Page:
Here's 50 years of "progress" in the portrayal of African Americans in newspapers' Sunday comic strips. The top panel is from Windsor McCay's "Little Nemo in Slumberland," as published in The Times on Feb. 9, 1908. To be fair, McCay used this Valentine's Day piece to caricature all the characters in his strip--which is, granted, a fantasy--but Imp comes off the worst by far. I love McCay's draftsmanship and I've always wondered why someone who drew so beautifully was so terrible at lettering. But Imp, even making a generous allowance for the context of the prejudice and stereotypes of the early 1900s, pains me, and I find the character deeply offensive. Which is why "Little Nemo" rarely shows up in the Daily Mirror.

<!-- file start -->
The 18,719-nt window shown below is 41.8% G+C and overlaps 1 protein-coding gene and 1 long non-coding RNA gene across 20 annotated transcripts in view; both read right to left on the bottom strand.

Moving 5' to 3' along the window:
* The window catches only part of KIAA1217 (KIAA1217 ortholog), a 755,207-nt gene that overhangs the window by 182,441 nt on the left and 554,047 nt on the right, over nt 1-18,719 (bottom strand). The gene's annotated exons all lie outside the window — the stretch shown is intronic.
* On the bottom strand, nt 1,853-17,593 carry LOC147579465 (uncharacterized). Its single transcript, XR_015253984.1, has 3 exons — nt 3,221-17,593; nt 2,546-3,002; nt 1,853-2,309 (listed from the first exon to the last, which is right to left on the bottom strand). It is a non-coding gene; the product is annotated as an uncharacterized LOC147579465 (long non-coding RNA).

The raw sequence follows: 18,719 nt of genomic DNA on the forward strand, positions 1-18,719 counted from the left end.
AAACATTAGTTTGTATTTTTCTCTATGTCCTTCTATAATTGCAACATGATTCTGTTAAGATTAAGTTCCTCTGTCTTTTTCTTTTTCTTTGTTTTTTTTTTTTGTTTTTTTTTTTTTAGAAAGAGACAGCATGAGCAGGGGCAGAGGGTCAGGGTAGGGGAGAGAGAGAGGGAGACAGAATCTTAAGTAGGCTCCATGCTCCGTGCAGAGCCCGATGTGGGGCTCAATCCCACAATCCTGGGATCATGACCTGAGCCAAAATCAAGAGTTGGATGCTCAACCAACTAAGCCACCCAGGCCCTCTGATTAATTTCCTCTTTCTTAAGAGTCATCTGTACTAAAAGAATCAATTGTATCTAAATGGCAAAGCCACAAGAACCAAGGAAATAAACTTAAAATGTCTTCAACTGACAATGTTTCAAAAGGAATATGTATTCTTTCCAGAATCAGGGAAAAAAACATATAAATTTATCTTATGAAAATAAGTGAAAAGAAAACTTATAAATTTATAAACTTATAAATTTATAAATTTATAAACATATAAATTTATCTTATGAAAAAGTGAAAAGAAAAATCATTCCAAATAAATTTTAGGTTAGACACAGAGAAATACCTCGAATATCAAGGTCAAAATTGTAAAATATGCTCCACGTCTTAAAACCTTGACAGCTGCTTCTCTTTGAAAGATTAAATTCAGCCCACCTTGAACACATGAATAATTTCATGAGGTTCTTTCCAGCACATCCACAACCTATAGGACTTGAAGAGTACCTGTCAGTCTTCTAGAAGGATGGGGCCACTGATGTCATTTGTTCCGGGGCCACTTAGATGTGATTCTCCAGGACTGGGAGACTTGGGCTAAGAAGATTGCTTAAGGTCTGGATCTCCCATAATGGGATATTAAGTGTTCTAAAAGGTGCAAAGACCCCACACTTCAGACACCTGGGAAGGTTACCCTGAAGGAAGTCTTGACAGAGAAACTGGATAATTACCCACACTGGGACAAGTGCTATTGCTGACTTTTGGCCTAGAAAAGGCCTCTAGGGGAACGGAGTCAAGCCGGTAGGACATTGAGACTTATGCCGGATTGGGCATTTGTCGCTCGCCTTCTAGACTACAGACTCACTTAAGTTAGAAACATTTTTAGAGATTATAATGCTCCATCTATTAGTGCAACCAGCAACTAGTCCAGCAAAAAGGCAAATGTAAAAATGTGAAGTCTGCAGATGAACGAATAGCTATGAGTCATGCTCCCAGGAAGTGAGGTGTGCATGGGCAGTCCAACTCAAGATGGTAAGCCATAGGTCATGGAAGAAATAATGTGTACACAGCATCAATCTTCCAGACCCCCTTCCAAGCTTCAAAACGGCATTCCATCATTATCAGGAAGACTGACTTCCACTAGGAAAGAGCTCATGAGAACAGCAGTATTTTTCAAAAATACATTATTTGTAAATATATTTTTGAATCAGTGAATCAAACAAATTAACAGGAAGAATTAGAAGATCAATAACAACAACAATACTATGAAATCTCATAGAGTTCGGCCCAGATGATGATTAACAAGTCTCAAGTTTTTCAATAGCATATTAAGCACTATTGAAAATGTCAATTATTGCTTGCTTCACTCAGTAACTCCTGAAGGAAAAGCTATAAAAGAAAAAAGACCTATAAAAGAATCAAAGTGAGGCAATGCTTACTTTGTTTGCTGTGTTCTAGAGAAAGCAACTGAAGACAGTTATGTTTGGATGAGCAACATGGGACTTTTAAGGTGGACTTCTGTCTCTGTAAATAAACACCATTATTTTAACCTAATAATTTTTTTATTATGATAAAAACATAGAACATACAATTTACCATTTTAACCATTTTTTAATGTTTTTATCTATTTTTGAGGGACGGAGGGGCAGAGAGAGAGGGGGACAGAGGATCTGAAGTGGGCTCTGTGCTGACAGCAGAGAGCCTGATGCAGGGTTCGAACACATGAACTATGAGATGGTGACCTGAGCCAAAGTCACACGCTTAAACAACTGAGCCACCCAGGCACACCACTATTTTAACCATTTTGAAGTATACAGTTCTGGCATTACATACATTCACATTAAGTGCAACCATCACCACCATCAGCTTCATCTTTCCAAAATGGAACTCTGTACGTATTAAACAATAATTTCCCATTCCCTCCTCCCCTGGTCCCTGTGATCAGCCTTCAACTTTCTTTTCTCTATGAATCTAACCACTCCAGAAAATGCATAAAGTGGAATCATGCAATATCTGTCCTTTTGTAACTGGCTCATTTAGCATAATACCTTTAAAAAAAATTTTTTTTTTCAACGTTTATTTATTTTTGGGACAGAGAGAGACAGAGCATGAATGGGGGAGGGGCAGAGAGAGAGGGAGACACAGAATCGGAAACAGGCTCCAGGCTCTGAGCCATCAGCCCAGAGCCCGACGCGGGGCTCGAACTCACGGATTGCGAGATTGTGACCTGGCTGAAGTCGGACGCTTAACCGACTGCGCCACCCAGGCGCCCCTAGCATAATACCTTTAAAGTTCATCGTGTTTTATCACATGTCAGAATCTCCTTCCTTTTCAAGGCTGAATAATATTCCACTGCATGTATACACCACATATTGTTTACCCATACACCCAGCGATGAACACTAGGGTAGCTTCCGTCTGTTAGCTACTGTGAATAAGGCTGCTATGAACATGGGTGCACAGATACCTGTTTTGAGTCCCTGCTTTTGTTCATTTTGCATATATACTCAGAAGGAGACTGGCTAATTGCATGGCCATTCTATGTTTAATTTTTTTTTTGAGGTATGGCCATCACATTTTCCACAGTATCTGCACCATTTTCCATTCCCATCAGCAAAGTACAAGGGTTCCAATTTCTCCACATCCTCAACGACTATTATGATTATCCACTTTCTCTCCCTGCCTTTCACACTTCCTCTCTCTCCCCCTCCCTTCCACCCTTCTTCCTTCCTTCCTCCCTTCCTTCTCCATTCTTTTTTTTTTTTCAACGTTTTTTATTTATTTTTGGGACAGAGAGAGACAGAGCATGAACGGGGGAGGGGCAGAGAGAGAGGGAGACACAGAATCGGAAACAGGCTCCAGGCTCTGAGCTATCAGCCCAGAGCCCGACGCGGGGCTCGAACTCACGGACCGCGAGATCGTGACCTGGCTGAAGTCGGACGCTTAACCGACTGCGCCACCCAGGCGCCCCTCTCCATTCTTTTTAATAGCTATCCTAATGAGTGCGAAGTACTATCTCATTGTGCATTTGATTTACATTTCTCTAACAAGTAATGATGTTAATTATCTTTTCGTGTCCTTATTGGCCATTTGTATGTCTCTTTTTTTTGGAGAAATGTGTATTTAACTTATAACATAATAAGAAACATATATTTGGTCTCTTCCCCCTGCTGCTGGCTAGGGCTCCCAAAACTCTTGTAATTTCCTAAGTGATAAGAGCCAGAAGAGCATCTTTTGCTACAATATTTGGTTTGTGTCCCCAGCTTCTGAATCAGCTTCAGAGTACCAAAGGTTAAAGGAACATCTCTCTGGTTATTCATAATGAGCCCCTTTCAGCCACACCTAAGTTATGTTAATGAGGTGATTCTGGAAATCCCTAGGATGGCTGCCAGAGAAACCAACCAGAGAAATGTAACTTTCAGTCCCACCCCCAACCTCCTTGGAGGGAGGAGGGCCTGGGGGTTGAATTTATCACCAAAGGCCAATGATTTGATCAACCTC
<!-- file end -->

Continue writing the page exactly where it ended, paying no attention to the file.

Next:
Then we have the great strides in human compassion and equality as shown in "Tarzan," by Dick Van Buren and John Celardo, published in The Times on Feb. 16, 1958. Granted, blacks are no longer so grotesquely caricatured, but the superstitious native tribesmen still need a smart, brave white man to boss them around and the "Ape-Man" to save the day. Of course, the natives are merely foils so Tarzan can leap in and catch the villain, in this case, a murderous, plotting Frenchman. (And for the record, even as a kid I thought "Tarzan" was a stupid strip and refused to read it).